(a) The following method shall be employed in computing the supply cord and distribution-panelboard load for each feeder assembly for each manufactured home and shall be based on a 3-wire, 120/240 volt supply with 120 volt loads balanced between the two legs of the 3-wire system. The total load for determining power supply by this method is the summation of:
(1) Lighting and small appliance load as calculated below:
(i) Lighting volt-amperes: Length time width of manufactured home (outside dimensions exclusive of coupler) times 3 volt-amperes per square foot; e.g. Length × width × 3 = lighting volt-amperes.
(ii) Small appliance volt-amperes: Number of circuits time 1,500 volt-amperes for each 20-ampere appliance receptacle circuit (see definition of “Appliance Portable” with Note): e.g. Number of circuits × 1,500 = small appliance volt-amperes.
(iii) Total volts-amperes: Lighting volts-amperes plus small appliance = total volt-amperes.
(iv) First 3,000 total volts-amperes at 100 percent plus remainder at 35 percent = watts to be divided by 240 volts to obtain current (amperes) per leg.
(2) Nameplate amperes for motors and heater loads (exhaust fans, air conditioners, electric, gas, or oil heating). Omit smaller of air conditioning and heating except include blower motor if used as air conditioner evaporator motor. When an air conditioner is not installed and a 40-ampere power supply cord is provided, allow 15 amperes per leg for air conditioning.
(3) 25 percent of current of largest motor in paragraph (a)(2) of this section.
(4) Total of nameplate amperes for: Disposal, dishwasher, water heater, clothes dryer, wall-mounted oven, cooking units. Where number of these appliances exceeds three, use 75 percent of total.
(5) Derive amperes for free-standing range (as distinguished from separate ovens and cooking units) by dividing values below by 240 volts.
|Nameplate rating (in watts)||Use (in watts)|
|10,000 or less||80 percent of rating.|
|10,001 to 12,500||8,000.|
|12,501 to 13,500||8,400.|
|13,501 to 14,500||8,800.|
|14,501 to 15,500||9,200.|
|15,501 to 16,500||9,600.|
|16,501 to 17,500||10,000.|
(6) If outlets or circuits are provided for other than factory-installed appliances, include the anticipated load. The following example is given to illustrate the application of this Method of Calculation:
A manufactured home is 70 × 10 feet and has two portable appliance circuits, a 1000 volt-ampere 240 volt heater, a 200 volt-ampere 120 volt exhaust fan, a 400 volts-ampere 120 volt dishwasher and a 7000 volt-ampere electric range.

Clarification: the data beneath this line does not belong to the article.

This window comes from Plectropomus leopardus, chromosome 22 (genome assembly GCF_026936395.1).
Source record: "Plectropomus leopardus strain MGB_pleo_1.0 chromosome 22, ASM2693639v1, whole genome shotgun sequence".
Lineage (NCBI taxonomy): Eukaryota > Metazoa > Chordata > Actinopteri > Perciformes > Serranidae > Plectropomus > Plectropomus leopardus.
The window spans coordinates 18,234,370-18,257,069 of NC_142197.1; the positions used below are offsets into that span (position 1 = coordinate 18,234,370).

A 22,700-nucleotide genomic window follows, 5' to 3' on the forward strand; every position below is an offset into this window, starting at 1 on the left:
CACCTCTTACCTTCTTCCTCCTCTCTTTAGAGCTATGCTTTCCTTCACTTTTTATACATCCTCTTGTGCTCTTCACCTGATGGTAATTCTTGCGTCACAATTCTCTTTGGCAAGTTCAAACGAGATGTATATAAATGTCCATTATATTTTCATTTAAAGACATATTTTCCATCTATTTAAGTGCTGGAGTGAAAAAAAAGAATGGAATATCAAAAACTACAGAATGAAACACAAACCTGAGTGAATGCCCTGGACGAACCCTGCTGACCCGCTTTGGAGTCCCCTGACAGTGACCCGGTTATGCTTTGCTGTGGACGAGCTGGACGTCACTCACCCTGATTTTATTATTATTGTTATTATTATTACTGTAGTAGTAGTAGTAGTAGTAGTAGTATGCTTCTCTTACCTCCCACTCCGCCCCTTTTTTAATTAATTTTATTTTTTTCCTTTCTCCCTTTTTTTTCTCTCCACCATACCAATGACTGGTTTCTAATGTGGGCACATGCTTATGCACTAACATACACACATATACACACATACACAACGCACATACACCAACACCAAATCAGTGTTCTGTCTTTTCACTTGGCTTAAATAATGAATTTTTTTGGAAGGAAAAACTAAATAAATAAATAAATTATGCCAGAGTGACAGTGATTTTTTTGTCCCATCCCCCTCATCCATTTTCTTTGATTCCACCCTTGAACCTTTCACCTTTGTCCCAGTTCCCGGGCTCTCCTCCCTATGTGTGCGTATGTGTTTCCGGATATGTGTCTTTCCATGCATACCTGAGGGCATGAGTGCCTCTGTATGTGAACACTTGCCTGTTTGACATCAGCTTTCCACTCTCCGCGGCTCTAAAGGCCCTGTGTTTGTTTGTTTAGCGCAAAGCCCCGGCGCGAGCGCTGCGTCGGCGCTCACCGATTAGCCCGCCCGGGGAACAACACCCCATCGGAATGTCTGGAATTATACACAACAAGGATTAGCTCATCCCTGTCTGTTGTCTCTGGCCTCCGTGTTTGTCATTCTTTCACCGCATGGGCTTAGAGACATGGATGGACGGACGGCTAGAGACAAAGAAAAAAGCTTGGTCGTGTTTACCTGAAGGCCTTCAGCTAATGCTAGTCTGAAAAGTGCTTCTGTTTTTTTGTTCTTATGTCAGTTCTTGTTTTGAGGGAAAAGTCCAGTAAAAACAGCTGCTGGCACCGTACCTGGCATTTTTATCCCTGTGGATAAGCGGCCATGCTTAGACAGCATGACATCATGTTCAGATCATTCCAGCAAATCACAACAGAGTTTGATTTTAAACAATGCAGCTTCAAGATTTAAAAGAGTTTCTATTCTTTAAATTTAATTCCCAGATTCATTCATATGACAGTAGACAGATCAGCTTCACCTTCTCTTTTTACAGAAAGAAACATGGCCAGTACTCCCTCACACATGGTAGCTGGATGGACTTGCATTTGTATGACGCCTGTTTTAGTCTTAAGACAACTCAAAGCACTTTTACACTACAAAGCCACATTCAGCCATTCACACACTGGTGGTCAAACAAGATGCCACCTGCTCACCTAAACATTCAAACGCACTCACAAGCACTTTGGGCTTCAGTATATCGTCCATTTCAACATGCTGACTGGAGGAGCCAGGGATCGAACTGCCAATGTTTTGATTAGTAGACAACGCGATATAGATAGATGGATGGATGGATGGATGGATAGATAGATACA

|Lighting and small appliance load||Volt-ampheres|
|Lighting 70 × 10 × 3||2,100|
|1st. 3,000 Volt-Ampheres at 100%||3,000|
|Remainder (5,100 −3,000 = 2,100, at 35%||735|
|Amperes per leg A||Amperes per leg B|
|Lighting and small Appliance||15.5||15.5|
|Heater 240 volt||4.1||4.1|
|Fan 120 volt||1.7|
|Dishwasher 120 volt||3.3|
(b) The following is an optional method of calculation for lighting and appliance loads for manufactured homes served by single 3-wire 120/240 volt set of feeder conductors with an ampacity of 100 or greater. The total load for determining the feeder ampacity may be computed in accordance with the following table instead of the method previously specified. Feeder conductors whose demand load is determined by this optional calculation are permitted to have the neutral load determined by Article 220.61 of the National Electrical Code, NFPA No. 70-2005. The loads identified in the table as “other load” and as “Remainder of other load” must include the following:
(1) 1500 volt-amperes for each 2-wire, 20-ampere small appliance branch circuit and each laundry branch circuit specified.
(2) 3 volt-amperes per square foot for general lighting and general-use receptacles.
(3) The nameplate rating of all fixed appliances, ranges, wall-mounted ovens, counter-mounted cooking units, and including 4 or more separately controlled space heating loads.
(4) The nameplate ampere or kVA rating of all motors and of all low-power-factor loads.
(5) The largest of the following:
(i) Air conditioning load;
(ii) The 65 percent diversified demand of the central electric space heating load;
(iii) The 65 percent diversified demand of the load of less than four separately-controlled electric space heating units.
(iv) The connected load of four or more separately-controlled electric space heating units.
Optional Calculation for Manufactured Homes With 110-Ampere or Larger Service
|Load (in kilowatt or kilovoltampere)||Demand factor
|Air-conditioning and cooling including heat pump compressors||100|
|Central electric space heating||65|
|Less than 4 separately controlled electric space heating units||65|
|1st 10 kW of all other load||100|
|Remainder of other load||40|